¿En que agujero colocar? or A Mother I never knew

bucket list

Hello from my office,

It has been a hectic week and there seems to be very little change in sight. I know that some of you think I enjoy the merry-go-round, but that is really not the case. It the literal sense, I get sick on merry-go-rounds, but in the figurative sense, there are certainly times I want to jump off, but I do not believe life offers such an option. We are headed into finals and while I do not have many final exams per se, there is still more than enough work to do. The last few days have been rainy, though today is not so. It is a bit overcast, but not quite as chilly, but the next few days call for more rain. At least it should help germinate the grass seed I have planted.

Earlier this week was the 8th anniversary of my younger sister’s passing. I noticed that a few people I might have expected to note that day did not do so. Though I have heard since and noted comments that cause me pause. Families are such interesting organisms, and I use that word intentionally. Even since I began this posting this morning I have received some other news, albeit it 7 weeks after it occurred, but that in and of itself speaks volumes. My last parent, either biological or adopted, has passed away. I was just informed that my birth mother passed away the 11th of March, and actually I was not told, I read about it when someone else in my extended family was told about it. Her response to the news was quite different. I meet my mother on two separate occasions in my life. The first was when I was 23. I was in Texas on a Lutheran Youth Encounter team and I had an opportunity to spend an afternoon with her and I met what would have been my step-father at that time. Because it was the first time I had met her that I could remember, it was a bit strained for both of us. I remember asking a lot of questions, which was probably a bit unfair, and receiving few if any real answers. It was not a particularly helpful meeting. The second time I met her was when I was in my early 40s and we were living in the same town. When a half sister asked if she wanted to meet and have dinner, her answer was a rather curt, “No.” Even at 40 something, and even though I had basically had no relationship with her, this still hurt me. Perhaps because I was hoping she would want to know more about me. Perhaps because I still wanted her to be proud of who I had become. That was not really what happened. Even though we did end up spending time together during the 6 months I was back in my birth state, there was not really a getting to know each other or move beyond the surface. I will say that the circumstance with my birth family was strained when I left, and that was because of my own doing, but I made the decision to move on and a conscious decision to leave them behind has had it consequences. The last words my mother and I used to address each other through an email was certainly not kind or conducive to establishing any relationship.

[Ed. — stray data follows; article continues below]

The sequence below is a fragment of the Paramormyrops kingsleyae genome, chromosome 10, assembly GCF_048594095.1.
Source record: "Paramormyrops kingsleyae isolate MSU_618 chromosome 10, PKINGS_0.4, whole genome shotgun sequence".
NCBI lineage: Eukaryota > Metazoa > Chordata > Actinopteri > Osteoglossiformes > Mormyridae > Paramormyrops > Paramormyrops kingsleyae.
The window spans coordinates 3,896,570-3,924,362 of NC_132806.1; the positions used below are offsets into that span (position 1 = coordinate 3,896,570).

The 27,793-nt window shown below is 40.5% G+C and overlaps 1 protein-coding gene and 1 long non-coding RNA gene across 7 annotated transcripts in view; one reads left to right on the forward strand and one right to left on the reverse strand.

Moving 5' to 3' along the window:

So what do I have from my biological parents and a sister with whom I grew up. I have some half brothers and sisters, I have some nephews and nieces, but I have no relationship with any of them. This is a decision that I have made. It is one that I have rethought at moments and one that has caused some sense of regret at other times, but what it has done most of all is create the question that is a part of this title? In which hole do I fit? I do, and probably more often than not, feel like I fit many places sort of, but for the most part I feel like I really do not fit anywhere. Perhaps that is why I go everywhere. Perhaps that is why I have not lived in anyone place very long. If you have read my blog for any length of time, this issue of belonging of figuring out my place is nothing new. It has plagued me like a reoccurring virus throughout my life. This is not to say that I do not believe there is nothing positive in my life. I have been, and continue to be, blessed. I have so many things that many people do not have and I certainly realize that, but those are things. Things do not make a person. Stuff does not matter when it comes to the end of one’s life. Indeed, $300 million dollars did not add a single extra day to Prince’s life. The money and music he leaves behind can certainly make a difference for others, but I wonder how lonely it must have been to pass away in such an estate all alone. Was he frightened or at peace? Is it how he might have hoped to pass?  I asked about my mother’s passing and got little to no information. I have looked for an obituary in a couple of different papers, but I have found no information. Texas has some pretty ridiculous rules about accessing vital records I have found, so I will have to figure something else out. Of course, there is the question of do I really need to know any more and what difference will it make?